Though its name hasn't changed, the brigade's aim has evolved along the years. Recently it has served educational, rather than political purposes. The only difference is that it remained a branch of a political party - and therefore it could create this association with the indoctrination of children.

Should children be linked with a political party?

That's why we're saying that the educational aspect of this branch (the brigade) should be assumed by other structures. If children are learning something, it's not indoctrination.

The feedback to the proposals so far hasn't been negative. Why did it take so long for the party to come up with them when the changes were so obvious?

A political party always has its priorities. The MLP has undergone so many changes in the past few months. It was obvious to go for it now.

Louis Grech, Karmenu Vella and yourself were mainly responsible for drawing up the proposals...

The proposals were drawn up by several people. Louis and Karmenu were responsible for drawing up the corporate aspect of the changes. I was coordinating.

Why wasn't Jason Micallef involved in drawing up these proposals?

Jason made a contribution as a party administration member.

As general secretary, and therefore one of the most important posts within the party, shouldn't he have been more actively involved?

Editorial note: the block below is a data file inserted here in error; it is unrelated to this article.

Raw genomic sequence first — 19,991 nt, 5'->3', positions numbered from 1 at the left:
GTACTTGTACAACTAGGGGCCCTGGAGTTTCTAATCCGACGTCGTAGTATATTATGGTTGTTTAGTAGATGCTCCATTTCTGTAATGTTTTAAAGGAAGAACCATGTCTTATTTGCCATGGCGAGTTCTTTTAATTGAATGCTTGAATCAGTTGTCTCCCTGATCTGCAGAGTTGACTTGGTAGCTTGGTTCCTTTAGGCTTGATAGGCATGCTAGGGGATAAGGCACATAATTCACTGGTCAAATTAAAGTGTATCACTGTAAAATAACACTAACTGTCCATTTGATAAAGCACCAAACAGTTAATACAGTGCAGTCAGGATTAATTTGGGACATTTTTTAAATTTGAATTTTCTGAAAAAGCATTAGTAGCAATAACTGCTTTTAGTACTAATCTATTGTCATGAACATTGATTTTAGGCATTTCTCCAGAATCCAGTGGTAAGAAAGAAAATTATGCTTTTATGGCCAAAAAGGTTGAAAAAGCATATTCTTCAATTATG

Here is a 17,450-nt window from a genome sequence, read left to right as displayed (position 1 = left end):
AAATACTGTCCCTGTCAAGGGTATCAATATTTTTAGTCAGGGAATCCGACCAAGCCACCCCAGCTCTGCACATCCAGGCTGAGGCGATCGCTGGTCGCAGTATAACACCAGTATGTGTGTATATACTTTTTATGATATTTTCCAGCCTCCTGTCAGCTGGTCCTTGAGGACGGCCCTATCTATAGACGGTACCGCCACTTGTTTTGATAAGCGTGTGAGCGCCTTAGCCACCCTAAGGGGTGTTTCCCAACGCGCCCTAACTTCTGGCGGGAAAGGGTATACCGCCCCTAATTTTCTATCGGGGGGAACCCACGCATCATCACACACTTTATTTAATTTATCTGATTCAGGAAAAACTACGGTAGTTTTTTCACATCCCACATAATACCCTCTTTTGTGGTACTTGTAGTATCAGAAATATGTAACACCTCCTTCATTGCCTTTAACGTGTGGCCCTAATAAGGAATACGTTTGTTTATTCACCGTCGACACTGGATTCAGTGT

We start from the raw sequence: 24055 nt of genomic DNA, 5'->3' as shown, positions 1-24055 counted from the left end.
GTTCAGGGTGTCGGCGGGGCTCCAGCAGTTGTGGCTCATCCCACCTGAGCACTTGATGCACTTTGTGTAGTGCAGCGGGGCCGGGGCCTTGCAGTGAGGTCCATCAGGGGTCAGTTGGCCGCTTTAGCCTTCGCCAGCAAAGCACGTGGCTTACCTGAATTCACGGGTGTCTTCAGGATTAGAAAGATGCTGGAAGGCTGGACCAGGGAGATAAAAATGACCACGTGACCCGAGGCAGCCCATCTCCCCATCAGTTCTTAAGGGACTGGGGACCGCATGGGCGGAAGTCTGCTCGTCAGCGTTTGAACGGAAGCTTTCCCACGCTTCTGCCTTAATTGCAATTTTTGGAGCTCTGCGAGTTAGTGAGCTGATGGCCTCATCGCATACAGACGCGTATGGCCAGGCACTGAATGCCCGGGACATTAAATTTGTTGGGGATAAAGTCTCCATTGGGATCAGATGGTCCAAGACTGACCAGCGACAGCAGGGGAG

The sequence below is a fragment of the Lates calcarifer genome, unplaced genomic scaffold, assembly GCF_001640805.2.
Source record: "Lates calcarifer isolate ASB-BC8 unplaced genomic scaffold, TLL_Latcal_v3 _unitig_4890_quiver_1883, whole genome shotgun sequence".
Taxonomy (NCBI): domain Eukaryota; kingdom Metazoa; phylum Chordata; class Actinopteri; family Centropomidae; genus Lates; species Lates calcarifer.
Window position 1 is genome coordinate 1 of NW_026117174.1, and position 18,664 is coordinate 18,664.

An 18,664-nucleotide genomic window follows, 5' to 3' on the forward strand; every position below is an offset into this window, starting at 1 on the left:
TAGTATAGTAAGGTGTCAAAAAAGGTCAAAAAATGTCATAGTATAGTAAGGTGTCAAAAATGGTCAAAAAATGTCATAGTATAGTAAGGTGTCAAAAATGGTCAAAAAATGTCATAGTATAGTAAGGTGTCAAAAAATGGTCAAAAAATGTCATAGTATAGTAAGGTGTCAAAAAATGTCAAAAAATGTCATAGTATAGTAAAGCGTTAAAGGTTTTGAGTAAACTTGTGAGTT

He made a contribution like other officials.

What kind of contribution?

The proposals weren't drawn up by specific individuals. We went through several. Jason Micallef made a contribution.

You've been president of the party for five years. Did you envisage you were going to lose the election?

We had very favourable indications. When you think that a mere 700 votes could have swayed the result, the analysis is different. I was very optimistic that we would have won the election.

If you carried out the reforms a year or two ago, do you believe you would have stood a better chance of winning the election?

You can't make comparisons that way.

The report drawn up after the election defeat confirmed the internal problems weighing down the Labour Party. As president, were you aware of these cracks? Did you try to patch things up?

The most important thing in a political party is to put forward the party's agenda and not the individual's. The success of a party depends on how united it is.

Do you believe your party is united?

I believe there are ways and means of working better together.

What about the fact that a prominent MP like Michael Falzon says he cannot work with Jason Micallef?

Michael Falzon is making a strong contribution in the sector he's shadowing. The important thing is to extract the best qualities of the individual for the benefit of the party.